How can you generate income with Stock Lending?
Fully “paid for” shares can be used to generate income for the stockholder. Read more below about how you can go about starting to earning lending income on stock shares you already own! For this posting, we will be using the WeBull brokerage as a recommended service.
How Does It Work?
Yes… It is really that simple.
Stock Basics Refresher
Quick basic coverage to help with understanding how stock lending for income works.
- Brokers are just the companies that handle most retail investments/trades. Most are fairly well know like TDAmeritrade, Fidelity, Charles Schwab, and some of the newer low cost brokers like Robinhood and WeBull.
In a basic sense, there are two types of brokerage accounts. Cash and Margin. There are other types but for simplicity, we will stick with these two.
“Cash Accounts” – In Cash Accounts, the trader can only buy stocks up to the total amount of cash they actually have in their account. A Cash Account is also required to lend securities for generating income.
“Margin Accounts” – In Margin Accounts, the trader has access to capital beyond their own invested amount. Most brokers offer between 2x and 4x margin leverage. Meaning, if you have $100 in your Margin Account with 4x leverage, you could make a trade worth up to $400. (Restrictions apply) For access to the additional capital, traders pay a fee expressed in terms of an interest rate. Like like on credit cards or loans.
- “Long” Positions – Being Long in a stock position means that you have purchased and owned the underlying security, with hopes of future price gains.
- When a Long position is being held in a Margin Account (via what’s called leverage), the Long position holder pays a variable interest rate on the borrowed capital.
- “Short” Position – Being Short in a stock means that instead of borrowing capital to be in a stock position, the trader borrows shares of a stock to sell. The goal of a short position is to repurchase the borrowed and sold shares, at a lower price to keep the spread as a gain.
- A Long trader pays a variable interest rate on the amount of capital they borrow. A Short trader pays a variable interest rate based on the amount of borrowed share they sold or “Shorted”.
– There is no silver bullet to guaranteed success when it comes to investing. If anyone ever offers a guaranteed return, especially if its above the average 3-8% per year, be careful. There is risk in everything we do. Trading or investing in any security carries inherent risk. Always do your own research. Alternatively, pay a little bit to have a lawyer review an “opportunity” if it is large.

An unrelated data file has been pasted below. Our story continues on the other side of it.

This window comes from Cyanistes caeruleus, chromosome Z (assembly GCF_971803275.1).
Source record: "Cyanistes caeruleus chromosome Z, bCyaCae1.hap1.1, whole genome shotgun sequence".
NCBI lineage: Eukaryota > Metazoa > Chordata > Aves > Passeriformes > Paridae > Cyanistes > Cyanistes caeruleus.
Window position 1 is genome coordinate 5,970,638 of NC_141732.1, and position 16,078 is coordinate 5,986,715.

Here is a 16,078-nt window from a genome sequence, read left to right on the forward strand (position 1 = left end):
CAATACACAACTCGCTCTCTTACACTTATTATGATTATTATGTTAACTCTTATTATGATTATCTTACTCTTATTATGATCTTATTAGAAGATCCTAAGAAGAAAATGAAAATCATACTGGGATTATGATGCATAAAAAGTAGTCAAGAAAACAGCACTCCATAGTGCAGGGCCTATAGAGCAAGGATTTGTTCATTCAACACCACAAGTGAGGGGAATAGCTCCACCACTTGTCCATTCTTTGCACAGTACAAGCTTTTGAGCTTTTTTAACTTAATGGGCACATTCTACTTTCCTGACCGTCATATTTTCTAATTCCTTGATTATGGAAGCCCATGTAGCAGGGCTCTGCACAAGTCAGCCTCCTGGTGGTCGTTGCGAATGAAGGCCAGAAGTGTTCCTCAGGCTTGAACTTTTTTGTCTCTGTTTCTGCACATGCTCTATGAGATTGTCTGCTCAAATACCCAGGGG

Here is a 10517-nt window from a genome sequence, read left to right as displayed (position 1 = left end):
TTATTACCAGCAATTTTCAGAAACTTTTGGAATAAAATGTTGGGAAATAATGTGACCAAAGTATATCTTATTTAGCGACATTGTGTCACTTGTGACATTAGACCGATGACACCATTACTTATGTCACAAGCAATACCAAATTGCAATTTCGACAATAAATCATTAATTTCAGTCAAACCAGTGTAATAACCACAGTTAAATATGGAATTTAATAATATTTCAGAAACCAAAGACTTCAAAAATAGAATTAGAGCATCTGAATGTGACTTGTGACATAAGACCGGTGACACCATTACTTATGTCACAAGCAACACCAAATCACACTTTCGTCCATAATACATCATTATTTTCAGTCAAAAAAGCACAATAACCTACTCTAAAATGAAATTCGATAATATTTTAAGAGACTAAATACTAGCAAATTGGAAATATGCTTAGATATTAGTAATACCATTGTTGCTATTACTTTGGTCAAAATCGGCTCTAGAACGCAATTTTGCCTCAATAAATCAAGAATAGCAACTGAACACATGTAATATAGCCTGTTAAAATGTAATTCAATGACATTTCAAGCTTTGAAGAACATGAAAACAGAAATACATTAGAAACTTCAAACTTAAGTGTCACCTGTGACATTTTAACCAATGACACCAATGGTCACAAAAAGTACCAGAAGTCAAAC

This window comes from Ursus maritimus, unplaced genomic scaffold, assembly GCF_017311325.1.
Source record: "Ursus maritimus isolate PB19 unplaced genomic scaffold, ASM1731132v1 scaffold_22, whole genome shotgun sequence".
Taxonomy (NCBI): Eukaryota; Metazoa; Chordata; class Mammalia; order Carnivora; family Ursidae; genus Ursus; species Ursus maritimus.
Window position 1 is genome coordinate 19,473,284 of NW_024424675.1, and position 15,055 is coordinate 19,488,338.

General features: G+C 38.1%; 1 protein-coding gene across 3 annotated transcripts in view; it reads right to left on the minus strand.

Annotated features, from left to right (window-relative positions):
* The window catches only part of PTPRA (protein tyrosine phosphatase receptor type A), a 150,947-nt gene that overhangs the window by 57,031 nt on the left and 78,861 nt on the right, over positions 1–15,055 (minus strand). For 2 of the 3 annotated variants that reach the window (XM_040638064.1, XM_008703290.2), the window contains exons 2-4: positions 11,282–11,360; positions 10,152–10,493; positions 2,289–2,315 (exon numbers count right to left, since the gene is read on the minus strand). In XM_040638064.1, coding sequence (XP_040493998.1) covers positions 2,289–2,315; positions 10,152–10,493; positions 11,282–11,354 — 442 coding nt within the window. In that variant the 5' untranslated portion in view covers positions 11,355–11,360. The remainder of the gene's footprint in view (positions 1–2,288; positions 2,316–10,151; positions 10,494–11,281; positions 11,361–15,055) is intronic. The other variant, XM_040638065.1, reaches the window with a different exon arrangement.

Most frequent questions and answers
Interest rate is determined by several factors and can change daily. Factors such as available share supply, market demand, short selling, hedging interest, and overall market conditions, can all affect lending rate and income potential.
Not for most passive investors. The biggest draw back for lending your share is that you relinquish your voting rights. Most retail traders might not regularly vote on company initiatives as share holders so this doesn’t affect everyone.
Stock trading and investing
The statistics below reflect the number of your peers who read this article and signed up for WeBull.
How is income determined for share lenders?
Daily Interest Earned= Number of Shares on Loan *Stock Price* Annualized Interest Rate/360*15%. See an example of this to the right ->
Want an Example?
For example, let us say you have 5,000 fully-paid shares of Rocket Companies (RKT). Hypothetically, the stock price of RKT is $100.00 per share and the interest rate is 8% (At the current time of writing, the interest rate on RKT shares is 24.1%). If you have participated in the Stock Lending Income Program, WeBull will automatically lend your shares of stocks according to the demand of the market. The total interest in this example from lending these shares is 5,000*100*8%/360=$111.11. You will receive about 15% of the total interest, so $16.67.